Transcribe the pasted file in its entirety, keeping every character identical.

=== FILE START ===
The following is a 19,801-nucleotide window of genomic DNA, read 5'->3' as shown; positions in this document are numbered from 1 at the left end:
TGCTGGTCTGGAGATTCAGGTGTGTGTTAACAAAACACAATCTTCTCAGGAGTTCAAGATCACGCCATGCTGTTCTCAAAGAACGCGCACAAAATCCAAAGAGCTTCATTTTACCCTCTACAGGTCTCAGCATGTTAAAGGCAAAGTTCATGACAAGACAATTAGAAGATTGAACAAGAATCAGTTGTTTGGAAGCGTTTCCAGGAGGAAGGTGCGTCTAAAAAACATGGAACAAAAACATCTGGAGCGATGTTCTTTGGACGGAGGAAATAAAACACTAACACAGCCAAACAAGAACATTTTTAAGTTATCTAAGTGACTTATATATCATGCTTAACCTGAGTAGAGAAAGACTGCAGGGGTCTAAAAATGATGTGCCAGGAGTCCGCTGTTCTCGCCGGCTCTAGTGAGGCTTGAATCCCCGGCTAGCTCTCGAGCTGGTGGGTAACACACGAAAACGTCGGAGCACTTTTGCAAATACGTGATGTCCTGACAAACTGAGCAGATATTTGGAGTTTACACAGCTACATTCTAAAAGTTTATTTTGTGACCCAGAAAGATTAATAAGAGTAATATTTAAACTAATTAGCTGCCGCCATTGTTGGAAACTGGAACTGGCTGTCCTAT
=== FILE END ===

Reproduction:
The following is a 19,801-nucleotide window of genomic DNA, read 5'->3' as shown; positions in this document are numbered from 1 at the left end:
TGCTGGTCTGGAGATTCAGGTGTGTGTTAACAAAACACAATCTTCTCAGGAGTTCAAGATCACGCCATGCTGTTCTCAAAGAACGCGCACAAAATCCAAAGAGCTTCATTTTACCCTCTACAGGTCTCAGCATGTTAAAGGCAAAGTTCATGACAAGACAATTAGAAGATTGAACAAGAATCAGTTGTTTGGAAGCGTTTCCAGGAGGAAGGTGCGTCTAAAAAACATGGAACAAAAACATCTGGAGCGATGTTCTTTGGACGGAGGAAATAAAACACTAACACAGCCAAACAAGAACATTTTTAAGTTATCTAAGTGACTTATATATCATGCTTAACCTGAGTAGAGAAAGACTGCAGGGGTCTAAAAATGATGTGCCAGGAGTCCGCTGTTCTCGCCGGCTCTAGTGAGGCTTGAATCCCCGGCTAGCTCTCGAGCTGGTGGGTAACACACGAAAACGTCGGAGCACTTTTGCAAATACGTGATGTCCTGACAAACTGAGCAGATATTTGGAGTTTACACAGCTACATTCTAAAAGTTTATTTTGTGACCCAGAAAGATTAATAAGAGTAATATTTAAACTAATTAGCTGCCGCCATTGTTGGAAACTGGAACTGGCTGTCCTAT